Who Made God?

who made God book


Who Made God?: And Answers to Over 100 Other Tough Questions of Faith, edited by Ravi Zacharas and Norman Geisler. Originally published in 2009.

I once lamented to my friend Jo that there seems today to be no great apologists along the lines of Lewis, Chesterton, or Bonhoeffer.She asked if I was familiar with Ravi Zacharias, and handed me this book. While I had certainly heard the name, I was not very familiar with his work. I am now however, having watched several of his videos in the time since she and I had our conversation nearly 6 months ago.

After reading through this book, I am heartened that there are thoughtful Christian philosophers still to be found in this age where drivel best-selling drivel such as Your Best Life Now is what passes for profound among the rank and file in the pews. It answers questions commonly asked by those who are determined to view Christianity as a faith of religious fairy tales and moralistic dogma.

Who Made God lacks the poetic flow of Lewis or Chesterton, but given the age in which we live, it gets the job done admirably. It offers answers to questions such as: If God is good, why is there evil in the world?

In view of Scriptural facts, we may conclude that God’s plan had the potential for evil when he bestowed upon humans the freedom of choice, but the actual origin of evil came as a result of a man who directed his will away from God and towards his own selfish desires. Norman Geisler and Jeff Amanu wrote, “Whereas God created the fact of freedom, human perform the acts of freedom. God made evil possible; creatures make it actual.”

The book is actually a collection of answers to various question posed to numerous theologians, with Zacharias and Geisler executing the editing and compilation as well as answering some of the questions. This made for a difference of tone depending on the category, which I found a positive rather than a negative point of note.

Who Made God leaves virtually no theological stone unturned. There were many topics at the beginning of the book that I was well versed in. As I moved towards the later chapters however, there were answers to questions I had never given deep consideration to. Such as:

  • How does the character of God guarantee the completeness of the New testament?
  • What are the main tenets of Hinduism?
  • Why is there such a high interest in Eastern religions among Westerners?
  • Why is the message of Islam appealing to African-American males in particular?

There are intriguing questions and answers in Who Made God.

Grade: B-

7 thoughts on “Who Made God?

  1. Robyn says:

    Hey there! First, I just cannot finish, The Egg and I. I did get 2/3 of the way through it, but found that it was a lot of work to continue to pick it up, many apologies! As to the marriage perspective of the couples, I’d have to say they were probably well suited to each other. (If that’s what you meant Elspeth, I’m not sure).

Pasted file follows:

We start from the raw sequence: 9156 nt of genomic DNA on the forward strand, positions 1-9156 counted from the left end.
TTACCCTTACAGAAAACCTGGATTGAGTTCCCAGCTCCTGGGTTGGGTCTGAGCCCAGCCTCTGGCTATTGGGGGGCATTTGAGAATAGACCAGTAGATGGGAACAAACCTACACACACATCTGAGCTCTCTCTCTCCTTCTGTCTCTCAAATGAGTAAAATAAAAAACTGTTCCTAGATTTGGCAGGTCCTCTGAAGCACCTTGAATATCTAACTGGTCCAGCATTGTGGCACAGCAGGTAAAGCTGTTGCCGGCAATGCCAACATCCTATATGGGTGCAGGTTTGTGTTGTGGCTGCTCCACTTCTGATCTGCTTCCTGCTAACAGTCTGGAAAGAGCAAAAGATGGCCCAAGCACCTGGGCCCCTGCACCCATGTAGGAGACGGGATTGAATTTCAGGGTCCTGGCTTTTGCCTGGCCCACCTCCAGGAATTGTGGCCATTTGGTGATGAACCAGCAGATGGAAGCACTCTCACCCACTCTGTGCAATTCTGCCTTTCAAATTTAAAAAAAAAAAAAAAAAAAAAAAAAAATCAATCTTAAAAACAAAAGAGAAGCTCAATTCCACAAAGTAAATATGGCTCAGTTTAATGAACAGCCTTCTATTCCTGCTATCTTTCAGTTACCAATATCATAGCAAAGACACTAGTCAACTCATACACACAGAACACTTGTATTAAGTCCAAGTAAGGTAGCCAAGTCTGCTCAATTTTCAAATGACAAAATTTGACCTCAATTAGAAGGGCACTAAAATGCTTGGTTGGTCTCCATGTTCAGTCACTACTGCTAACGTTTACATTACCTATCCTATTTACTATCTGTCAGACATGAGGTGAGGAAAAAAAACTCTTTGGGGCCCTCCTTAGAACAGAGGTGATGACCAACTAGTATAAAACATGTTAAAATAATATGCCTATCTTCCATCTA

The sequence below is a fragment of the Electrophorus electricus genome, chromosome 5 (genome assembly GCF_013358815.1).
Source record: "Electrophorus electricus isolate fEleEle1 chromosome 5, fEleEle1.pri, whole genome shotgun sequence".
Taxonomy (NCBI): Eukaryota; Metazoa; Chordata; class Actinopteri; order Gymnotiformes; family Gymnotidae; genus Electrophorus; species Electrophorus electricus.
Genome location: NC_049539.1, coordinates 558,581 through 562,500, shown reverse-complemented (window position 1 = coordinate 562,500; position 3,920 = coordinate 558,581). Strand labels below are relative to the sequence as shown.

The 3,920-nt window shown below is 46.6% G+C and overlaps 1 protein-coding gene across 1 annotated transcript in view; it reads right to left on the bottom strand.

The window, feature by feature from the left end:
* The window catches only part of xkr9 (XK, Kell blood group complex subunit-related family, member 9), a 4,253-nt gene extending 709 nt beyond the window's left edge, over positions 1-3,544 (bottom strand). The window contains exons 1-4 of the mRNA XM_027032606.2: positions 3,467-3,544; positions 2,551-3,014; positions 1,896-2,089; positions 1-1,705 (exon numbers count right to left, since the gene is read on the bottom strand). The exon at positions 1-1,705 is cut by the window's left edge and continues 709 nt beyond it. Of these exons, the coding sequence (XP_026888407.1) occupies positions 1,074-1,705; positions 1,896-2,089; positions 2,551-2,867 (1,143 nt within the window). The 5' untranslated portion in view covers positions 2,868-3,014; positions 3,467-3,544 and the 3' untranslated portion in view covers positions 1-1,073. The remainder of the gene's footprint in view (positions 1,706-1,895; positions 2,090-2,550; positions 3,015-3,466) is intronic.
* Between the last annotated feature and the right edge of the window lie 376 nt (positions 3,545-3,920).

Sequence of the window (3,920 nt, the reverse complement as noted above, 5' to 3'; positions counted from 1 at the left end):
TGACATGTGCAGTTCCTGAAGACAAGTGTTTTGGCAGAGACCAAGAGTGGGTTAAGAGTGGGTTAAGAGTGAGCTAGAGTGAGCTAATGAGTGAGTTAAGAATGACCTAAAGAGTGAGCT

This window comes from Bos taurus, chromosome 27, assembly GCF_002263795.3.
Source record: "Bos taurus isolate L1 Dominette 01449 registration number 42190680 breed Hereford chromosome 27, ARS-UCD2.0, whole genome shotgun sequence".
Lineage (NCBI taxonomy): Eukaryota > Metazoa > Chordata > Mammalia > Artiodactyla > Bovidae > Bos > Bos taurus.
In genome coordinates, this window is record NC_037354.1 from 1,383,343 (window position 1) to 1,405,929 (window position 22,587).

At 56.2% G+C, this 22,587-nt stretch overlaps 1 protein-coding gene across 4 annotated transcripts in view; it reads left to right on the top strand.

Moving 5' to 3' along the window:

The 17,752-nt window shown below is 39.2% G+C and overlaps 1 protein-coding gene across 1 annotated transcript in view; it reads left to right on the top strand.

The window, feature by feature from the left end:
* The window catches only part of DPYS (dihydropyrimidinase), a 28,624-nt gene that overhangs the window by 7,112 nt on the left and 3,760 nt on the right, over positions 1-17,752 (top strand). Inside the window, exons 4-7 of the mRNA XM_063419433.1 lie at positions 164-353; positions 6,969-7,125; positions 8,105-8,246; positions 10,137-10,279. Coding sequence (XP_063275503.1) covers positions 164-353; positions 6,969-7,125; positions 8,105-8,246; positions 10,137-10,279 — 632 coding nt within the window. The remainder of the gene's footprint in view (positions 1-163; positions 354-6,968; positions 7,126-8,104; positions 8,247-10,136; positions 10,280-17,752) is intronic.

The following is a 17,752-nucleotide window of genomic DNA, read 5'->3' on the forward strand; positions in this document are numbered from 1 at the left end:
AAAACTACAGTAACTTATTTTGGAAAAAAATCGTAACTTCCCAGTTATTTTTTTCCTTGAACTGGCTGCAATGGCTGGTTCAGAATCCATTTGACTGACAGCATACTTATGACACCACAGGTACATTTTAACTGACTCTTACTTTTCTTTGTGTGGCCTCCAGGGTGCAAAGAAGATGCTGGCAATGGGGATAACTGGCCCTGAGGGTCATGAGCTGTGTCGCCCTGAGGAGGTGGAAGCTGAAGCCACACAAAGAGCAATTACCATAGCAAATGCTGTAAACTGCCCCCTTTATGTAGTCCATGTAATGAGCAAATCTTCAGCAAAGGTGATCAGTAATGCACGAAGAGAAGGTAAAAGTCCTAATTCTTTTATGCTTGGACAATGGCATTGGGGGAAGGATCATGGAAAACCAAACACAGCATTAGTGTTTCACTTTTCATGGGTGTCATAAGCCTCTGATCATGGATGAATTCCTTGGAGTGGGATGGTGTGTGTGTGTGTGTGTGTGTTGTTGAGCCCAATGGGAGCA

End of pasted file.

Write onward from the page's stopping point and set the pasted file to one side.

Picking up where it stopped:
(poor Joel O. …. I’m sure he must minister to ‘someone’ … to some part of the body)

    I’ve caught blurbs of Ravi Z. on Youtube, amazing speaker. Very straight forward, warm and authentic. I will probably download this book to my kindle but not sure when I will get to it. Still trying to get through a book of Spurgeon’s sermons.

    Just finished reading The Flipside of Feminism by Suzanne Venker (boy did that one fire me up). And I just started The Brothers Karamazov by Fyodor Dostoevsky. I’m not big on fiction, at all. But I’ve heard great things about this author so I want to give him a shot.

    Thanks for the review!

    Liked by 1 person

  2. Elspeth says:

    Not everyone has the time to read. I totally get that. In our house, I have to snag times where the distractions level is low to read as much as I do.

    One of the things that struck me in The Egg and I,/i> was the way Mrs Kettle came to terms with the fact that her husband was a dirty, messy guy and all of her attempts to change him so that she could keep a spotless (or even clean!) house were fruitless. There was something about her adaptability to his nature that resonated with me even as I found Betty MacDonald’s description of how they lived kind of gross.

    The other couple, where the high and pious wife ruled the roost with a self-righteous iron fist and the husband cowered made me cringe.

    And in the early years of my marriage I was a lot like Betty MacDonald before I got a clue: snatching mini respites from the highly ordered way my husband liked things. But I learned to adapt, grow, and understand what made my husband tick:


    I was as fascinated by the couples on the periphery as I was with MacDonald and her story.

    Liked by 1 person

  3. Jenny says:

    Sometimes Ravi preaches on the radio and he is always one of my favorites to listen to. I think my pastor may model his style after Ravi Zacharus, they both have a quiet, intense style to their preaching that I like.


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